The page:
This was not a meeting in which participants presented papers; instead, our hope was that focused discussion on the theme would inspire new work to be developed over the course of the next year. This same group will meet again in the fall of 2016 to share and discuss progress.

If you are interested in learning more about this event, we have made the framing statement and the reading list with discussion questions available.

Framing Statement (PDF)
Readings and Discussion Questions (DOCX)

The Ethics of Educating: Bridging the Ideal and Non-Ideal Divide

Jennifer Morton, Assistant Professor of Philosophy City College of New York

Thursday, April 9, 2015, 1–2:30 p.m.
Helen C. White Hall, Room 6191, 600 N. Park St.

Jennifer Morton is an assistant professor of philosophy at the City College of New York and will be a 2015-2016 Laurance S. Rockefeller Faculty Fellow at the Princeton Center for Human Values. Her areas of research are philosophy of action, moral philosophy, philosophy of education and political philosophy. She was born and grew up in Lima, Peru.

In her talk, Morton will argue that the educator, as a representative of the political community, is tasked with two aims—one more ideal than the other. The first is nurturing students with the skills and knowledge they need for the non-ideal world as they will find it. The second is educating future citizens for a more ideal future. She argues that these two aims lead educators to confront important dilemmas and suggests a possible resolution that is of interest not only to educators, but also to political theorists interested in the divide between ideal and non-ideal theory.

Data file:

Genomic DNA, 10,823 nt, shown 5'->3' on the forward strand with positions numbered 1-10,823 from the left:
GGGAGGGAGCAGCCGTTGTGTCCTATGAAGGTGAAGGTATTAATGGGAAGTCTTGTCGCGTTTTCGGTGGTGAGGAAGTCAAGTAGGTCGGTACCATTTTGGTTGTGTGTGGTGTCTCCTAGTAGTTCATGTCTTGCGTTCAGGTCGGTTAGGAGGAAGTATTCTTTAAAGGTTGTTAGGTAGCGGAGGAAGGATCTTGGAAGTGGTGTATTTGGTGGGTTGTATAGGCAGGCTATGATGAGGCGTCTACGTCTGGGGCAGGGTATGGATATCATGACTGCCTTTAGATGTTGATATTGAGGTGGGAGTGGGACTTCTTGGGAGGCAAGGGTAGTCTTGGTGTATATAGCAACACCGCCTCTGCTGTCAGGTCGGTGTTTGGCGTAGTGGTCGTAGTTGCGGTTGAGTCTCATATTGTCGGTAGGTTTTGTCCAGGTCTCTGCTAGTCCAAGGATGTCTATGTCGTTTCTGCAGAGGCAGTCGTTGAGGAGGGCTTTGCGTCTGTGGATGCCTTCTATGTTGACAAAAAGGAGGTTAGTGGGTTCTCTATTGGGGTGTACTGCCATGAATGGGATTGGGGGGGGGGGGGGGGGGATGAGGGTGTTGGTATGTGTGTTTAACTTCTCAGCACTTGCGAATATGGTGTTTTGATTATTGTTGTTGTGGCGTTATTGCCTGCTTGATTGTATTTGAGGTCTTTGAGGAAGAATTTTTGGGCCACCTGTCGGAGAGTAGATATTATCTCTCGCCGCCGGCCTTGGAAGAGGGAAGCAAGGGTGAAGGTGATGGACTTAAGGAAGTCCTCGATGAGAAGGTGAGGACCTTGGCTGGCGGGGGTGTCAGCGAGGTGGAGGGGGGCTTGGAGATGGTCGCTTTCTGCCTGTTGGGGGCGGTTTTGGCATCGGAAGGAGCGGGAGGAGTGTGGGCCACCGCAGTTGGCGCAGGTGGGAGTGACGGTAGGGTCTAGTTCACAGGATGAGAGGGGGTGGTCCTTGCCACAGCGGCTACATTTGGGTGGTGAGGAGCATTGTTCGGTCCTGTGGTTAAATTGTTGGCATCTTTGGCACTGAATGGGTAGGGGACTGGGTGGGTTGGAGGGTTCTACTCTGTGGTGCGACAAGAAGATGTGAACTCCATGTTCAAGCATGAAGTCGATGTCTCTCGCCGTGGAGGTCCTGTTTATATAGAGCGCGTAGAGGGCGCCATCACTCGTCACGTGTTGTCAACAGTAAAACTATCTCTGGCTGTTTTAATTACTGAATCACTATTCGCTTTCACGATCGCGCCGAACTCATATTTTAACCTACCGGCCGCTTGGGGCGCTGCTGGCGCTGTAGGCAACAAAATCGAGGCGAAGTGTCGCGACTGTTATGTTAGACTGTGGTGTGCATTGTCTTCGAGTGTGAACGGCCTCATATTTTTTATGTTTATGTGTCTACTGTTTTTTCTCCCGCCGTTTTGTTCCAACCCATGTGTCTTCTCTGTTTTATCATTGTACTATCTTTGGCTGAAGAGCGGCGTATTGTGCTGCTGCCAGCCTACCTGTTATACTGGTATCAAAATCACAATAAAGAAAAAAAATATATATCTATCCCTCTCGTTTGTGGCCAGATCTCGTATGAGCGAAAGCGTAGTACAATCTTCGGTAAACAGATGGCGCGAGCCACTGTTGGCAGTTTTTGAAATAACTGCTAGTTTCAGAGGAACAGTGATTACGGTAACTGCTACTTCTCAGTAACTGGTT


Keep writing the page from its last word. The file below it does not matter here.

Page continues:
Jennifer Morton

Should Teachers Share Their Politics with Students?

Monday, March 23, 2015, 5:30–7:30 p.m.
Wisconsin Institutes for Discovery, DeLuca Forum
330 North Orchard Street, Madison, WI

5:30–6 p.m. Welcome Reception
6–7:30 p.m. Presentation, Discussion and Case Study

"When (if ever) should teachers share their political views with their students?"

The Center for Ethics and Education, a new project of the Wisconsin Center for Education Research within the University of Wisconsin-Madison’s School of Education, invites you to a discussion focused on the ethical dilemmas teachers confront when introducing controversial and political issues to their students.


Diana Hess, professor of curriculum and instruction, UW-Madison School of Education; and Paula McAvoy, program director Center for Ethics and Education, Wisconsin Center for Education Research, co-authors, The Political Classroom: Evidence and Ethics in Democratic Education

Tony Laden, co-principal investigator Center for Ethics and Education, professor of philosophy, University of Illinois at Chicago

Katie Jones, teacher, Malcolm Shabazz City High School


Harry Brighouse, co-principal invesigator Center for Ethics and Education, professor of philosophy and educational policy studies, University of Wisconsin-Madison

The Political Classroom